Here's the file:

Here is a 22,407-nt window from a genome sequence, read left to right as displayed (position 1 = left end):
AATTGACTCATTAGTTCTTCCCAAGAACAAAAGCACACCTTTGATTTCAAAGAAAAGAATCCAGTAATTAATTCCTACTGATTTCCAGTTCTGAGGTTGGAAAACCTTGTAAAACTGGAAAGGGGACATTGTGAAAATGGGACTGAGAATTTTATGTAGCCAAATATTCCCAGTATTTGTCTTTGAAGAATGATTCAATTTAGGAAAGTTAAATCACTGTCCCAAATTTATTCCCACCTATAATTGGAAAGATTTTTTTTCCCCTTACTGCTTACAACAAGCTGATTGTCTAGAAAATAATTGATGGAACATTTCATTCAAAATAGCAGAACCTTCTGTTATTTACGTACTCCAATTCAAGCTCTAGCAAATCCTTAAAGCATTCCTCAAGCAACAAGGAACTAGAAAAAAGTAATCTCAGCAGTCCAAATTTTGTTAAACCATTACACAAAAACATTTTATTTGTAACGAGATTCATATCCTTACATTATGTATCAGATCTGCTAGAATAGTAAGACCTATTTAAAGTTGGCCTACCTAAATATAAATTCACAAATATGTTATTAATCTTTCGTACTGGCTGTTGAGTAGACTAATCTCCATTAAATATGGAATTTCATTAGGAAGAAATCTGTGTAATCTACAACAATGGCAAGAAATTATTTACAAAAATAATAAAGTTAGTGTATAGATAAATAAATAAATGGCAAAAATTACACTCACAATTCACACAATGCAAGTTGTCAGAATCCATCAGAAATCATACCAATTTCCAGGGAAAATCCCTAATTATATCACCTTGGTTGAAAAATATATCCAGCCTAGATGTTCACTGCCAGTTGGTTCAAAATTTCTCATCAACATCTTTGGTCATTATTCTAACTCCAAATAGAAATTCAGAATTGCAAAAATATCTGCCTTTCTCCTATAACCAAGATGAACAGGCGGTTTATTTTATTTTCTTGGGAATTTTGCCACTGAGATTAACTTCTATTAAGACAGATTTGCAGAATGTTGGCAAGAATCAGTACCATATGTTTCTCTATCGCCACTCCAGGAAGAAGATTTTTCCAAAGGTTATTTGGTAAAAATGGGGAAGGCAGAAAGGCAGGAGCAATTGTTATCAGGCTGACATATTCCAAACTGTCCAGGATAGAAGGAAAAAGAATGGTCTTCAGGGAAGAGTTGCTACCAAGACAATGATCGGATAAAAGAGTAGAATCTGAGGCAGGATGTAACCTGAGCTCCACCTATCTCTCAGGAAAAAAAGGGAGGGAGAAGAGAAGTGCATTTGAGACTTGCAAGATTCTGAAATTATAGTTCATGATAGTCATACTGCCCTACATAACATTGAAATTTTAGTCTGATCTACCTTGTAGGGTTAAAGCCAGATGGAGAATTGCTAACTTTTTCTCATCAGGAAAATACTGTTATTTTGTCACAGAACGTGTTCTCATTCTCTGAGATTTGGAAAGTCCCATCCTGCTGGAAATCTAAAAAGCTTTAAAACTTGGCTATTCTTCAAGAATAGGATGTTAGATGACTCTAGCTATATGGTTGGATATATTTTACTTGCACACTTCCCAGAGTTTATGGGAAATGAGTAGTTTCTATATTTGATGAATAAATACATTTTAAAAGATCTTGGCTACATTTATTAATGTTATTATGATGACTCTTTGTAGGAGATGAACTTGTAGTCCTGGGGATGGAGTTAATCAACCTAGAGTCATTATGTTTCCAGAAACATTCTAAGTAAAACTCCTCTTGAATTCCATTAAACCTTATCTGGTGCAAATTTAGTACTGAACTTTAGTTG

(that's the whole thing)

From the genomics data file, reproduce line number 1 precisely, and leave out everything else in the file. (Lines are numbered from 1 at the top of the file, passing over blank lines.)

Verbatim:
Here is a 22,407-nt window from a genome sequence, read left to right as displayed (position 1 = left end):